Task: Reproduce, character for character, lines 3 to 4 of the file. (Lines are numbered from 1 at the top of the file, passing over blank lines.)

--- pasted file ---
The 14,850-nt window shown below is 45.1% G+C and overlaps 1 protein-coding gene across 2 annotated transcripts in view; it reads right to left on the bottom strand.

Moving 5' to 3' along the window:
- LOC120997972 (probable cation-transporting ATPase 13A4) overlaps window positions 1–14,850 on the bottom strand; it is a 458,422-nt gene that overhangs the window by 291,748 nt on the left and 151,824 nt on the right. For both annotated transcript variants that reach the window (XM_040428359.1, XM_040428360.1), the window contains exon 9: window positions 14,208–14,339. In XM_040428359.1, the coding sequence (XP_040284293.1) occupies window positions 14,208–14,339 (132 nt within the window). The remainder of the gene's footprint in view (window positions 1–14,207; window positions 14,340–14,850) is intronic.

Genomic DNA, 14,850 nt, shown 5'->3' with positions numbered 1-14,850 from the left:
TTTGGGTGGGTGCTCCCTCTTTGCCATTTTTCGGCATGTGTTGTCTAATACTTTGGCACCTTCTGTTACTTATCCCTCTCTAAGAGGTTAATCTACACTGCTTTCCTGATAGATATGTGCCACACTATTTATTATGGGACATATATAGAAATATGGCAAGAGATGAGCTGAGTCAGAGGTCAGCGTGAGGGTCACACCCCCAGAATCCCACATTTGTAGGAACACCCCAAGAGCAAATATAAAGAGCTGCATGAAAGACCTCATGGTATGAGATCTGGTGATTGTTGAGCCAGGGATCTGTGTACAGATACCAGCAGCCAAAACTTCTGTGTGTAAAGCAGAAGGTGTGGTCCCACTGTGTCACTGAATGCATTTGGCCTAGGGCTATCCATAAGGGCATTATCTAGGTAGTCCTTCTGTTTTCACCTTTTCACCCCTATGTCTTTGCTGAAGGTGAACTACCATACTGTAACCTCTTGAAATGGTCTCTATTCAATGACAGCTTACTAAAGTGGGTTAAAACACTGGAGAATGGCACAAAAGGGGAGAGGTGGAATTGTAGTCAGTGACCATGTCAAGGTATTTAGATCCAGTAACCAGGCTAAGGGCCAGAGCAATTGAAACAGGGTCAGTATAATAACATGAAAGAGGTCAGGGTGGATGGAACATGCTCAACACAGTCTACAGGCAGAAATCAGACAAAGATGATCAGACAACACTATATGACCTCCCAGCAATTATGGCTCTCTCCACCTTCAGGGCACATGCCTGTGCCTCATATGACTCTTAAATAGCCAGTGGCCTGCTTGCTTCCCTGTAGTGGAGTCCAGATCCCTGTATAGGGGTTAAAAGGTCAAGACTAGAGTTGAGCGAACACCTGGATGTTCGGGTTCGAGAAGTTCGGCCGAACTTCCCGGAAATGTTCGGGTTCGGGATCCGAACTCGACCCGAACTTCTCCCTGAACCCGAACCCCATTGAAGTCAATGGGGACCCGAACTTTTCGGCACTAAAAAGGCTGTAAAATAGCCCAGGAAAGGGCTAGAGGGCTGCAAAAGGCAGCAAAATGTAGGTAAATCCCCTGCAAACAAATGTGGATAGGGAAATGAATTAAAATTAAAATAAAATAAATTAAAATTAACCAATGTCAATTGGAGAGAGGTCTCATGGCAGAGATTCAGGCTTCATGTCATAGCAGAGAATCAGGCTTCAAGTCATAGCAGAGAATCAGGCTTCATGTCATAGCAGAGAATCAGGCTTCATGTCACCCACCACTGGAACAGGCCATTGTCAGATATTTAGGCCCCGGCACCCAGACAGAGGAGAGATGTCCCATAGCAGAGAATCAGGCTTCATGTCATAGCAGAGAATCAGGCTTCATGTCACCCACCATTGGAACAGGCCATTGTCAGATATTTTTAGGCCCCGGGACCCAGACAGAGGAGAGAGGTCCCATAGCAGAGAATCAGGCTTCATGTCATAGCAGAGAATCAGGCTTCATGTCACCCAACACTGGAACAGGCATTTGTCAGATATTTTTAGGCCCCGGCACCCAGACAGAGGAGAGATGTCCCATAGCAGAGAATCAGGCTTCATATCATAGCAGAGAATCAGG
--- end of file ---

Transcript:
- LOC120997972 (probable cation-transporting ATPase 13A4) overlaps window positions 1–14,850 on the bottom strand; it is a 458,422-nt gene that overhangs the window by 291,748 nt on the left and 151,824 nt on the right. For both annotated transcript variants that reach the window (XM_040428359.1, XM_040428360.1), the window contains exon 9: window positions 14,208–14,339. In XM_040428359.1, the coding sequence (XP_040284293.1) occupies window positions 14,208–14,339 (132 nt within the window). The remainder of the gene's footprint in view (window positions 1–14,207; window positions 14,340–14,850) is intronic.

Genomic DNA, 14,850 nt, shown 5'->3' with positions numbered 1-14,850 from the left: